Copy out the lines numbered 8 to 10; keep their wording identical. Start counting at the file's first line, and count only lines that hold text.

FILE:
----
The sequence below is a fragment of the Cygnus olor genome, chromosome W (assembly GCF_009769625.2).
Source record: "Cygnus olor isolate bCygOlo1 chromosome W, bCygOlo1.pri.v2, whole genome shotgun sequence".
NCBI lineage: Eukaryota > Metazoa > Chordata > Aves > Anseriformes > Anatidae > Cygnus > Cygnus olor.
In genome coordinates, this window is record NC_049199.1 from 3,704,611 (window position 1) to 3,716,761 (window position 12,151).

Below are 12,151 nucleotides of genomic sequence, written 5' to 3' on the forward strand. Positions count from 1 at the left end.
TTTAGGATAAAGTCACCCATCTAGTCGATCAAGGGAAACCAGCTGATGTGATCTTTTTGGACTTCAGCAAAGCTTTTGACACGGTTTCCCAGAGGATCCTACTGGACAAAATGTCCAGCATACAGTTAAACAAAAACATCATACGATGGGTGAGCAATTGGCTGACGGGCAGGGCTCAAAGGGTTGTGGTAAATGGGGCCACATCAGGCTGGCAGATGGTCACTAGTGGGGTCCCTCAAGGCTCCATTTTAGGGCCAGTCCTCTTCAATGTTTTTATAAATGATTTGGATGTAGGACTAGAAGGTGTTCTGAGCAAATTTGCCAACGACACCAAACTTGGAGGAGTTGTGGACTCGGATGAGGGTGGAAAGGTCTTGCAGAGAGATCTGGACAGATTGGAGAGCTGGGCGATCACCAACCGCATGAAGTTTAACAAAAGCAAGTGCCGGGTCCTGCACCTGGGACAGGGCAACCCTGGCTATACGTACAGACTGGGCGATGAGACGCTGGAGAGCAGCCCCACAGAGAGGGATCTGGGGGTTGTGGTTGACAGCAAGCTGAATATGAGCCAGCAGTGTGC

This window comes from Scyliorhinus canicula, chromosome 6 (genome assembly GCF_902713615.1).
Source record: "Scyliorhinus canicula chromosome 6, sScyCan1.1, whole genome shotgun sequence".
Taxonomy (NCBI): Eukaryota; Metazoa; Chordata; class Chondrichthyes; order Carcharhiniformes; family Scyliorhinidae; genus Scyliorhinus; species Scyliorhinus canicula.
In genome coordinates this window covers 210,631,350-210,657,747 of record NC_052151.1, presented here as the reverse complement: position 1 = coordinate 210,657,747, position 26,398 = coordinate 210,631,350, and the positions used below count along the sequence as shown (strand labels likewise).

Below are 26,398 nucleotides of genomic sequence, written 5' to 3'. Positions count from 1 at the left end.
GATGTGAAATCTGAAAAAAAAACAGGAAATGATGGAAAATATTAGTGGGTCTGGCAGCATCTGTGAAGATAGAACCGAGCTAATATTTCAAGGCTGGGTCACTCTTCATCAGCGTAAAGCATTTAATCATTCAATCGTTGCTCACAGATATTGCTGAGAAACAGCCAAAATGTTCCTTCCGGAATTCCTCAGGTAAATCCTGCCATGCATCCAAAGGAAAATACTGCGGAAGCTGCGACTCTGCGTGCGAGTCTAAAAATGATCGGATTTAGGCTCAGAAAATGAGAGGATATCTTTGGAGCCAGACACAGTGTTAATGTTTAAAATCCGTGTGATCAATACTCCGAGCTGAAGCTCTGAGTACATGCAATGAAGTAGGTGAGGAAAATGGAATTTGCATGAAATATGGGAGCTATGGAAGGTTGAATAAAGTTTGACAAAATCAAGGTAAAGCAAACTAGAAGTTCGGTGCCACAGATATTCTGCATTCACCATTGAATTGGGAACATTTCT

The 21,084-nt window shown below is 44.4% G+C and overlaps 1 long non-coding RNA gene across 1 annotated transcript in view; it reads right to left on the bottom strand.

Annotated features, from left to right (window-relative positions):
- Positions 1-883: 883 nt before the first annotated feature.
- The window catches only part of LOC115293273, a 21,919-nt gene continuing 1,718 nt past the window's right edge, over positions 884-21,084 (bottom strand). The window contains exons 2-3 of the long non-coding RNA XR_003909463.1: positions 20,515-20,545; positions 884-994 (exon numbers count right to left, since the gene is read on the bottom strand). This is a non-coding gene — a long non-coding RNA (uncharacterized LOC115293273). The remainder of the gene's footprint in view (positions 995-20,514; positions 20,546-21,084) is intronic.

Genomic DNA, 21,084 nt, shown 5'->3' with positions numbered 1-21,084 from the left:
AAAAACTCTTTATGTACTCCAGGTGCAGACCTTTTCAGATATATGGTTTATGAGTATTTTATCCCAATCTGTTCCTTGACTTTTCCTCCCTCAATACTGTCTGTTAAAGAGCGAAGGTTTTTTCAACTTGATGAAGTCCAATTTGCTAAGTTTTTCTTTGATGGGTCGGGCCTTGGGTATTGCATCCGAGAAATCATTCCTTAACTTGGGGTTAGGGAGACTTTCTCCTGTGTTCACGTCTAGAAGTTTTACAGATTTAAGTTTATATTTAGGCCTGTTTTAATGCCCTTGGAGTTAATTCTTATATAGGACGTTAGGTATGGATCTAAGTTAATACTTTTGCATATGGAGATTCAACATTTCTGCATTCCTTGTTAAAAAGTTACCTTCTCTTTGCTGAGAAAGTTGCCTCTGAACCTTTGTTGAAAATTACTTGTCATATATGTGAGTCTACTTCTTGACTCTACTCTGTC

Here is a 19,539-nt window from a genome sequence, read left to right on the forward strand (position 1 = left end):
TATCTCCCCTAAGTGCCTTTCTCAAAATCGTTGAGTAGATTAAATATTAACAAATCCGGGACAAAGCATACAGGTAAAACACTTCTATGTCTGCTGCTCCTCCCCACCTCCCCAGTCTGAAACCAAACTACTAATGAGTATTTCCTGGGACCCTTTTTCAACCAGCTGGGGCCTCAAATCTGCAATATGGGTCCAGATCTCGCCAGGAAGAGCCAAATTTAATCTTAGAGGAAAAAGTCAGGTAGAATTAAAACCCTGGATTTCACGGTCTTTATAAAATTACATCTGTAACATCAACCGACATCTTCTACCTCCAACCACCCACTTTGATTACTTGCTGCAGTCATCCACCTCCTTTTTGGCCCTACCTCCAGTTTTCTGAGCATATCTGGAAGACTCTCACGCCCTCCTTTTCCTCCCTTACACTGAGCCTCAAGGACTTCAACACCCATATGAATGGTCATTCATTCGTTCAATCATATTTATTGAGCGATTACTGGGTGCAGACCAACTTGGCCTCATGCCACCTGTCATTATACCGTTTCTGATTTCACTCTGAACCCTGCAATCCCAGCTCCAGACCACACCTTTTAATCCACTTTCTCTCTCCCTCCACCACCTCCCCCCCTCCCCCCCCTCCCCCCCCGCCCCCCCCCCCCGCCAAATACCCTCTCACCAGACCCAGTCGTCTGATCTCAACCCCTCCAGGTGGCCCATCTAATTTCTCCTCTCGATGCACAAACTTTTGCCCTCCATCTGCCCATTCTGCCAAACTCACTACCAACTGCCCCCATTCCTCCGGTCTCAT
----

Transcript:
Source record: "Scyliorhinus canicula chromosome 6, sScyCan1.1, whole genome shotgun sequence".
Taxonomy (NCBI): Eukaryota; Metazoa; Chordata; class Chondrichthyes; order Carcharhiniformes; family Scyliorhinidae; genus Scyliorhinus; species Scyliorhinus canicula.
In genome coordinates this window covers 210,631,350-210,657,747 of record NC_052151.1, presented here as the reverse complement: position 1 = coordinate 210,657,747, position 26,398 = coordinate 210,631,350, and the positions used below count along the sequence as shown (strand labels likewise).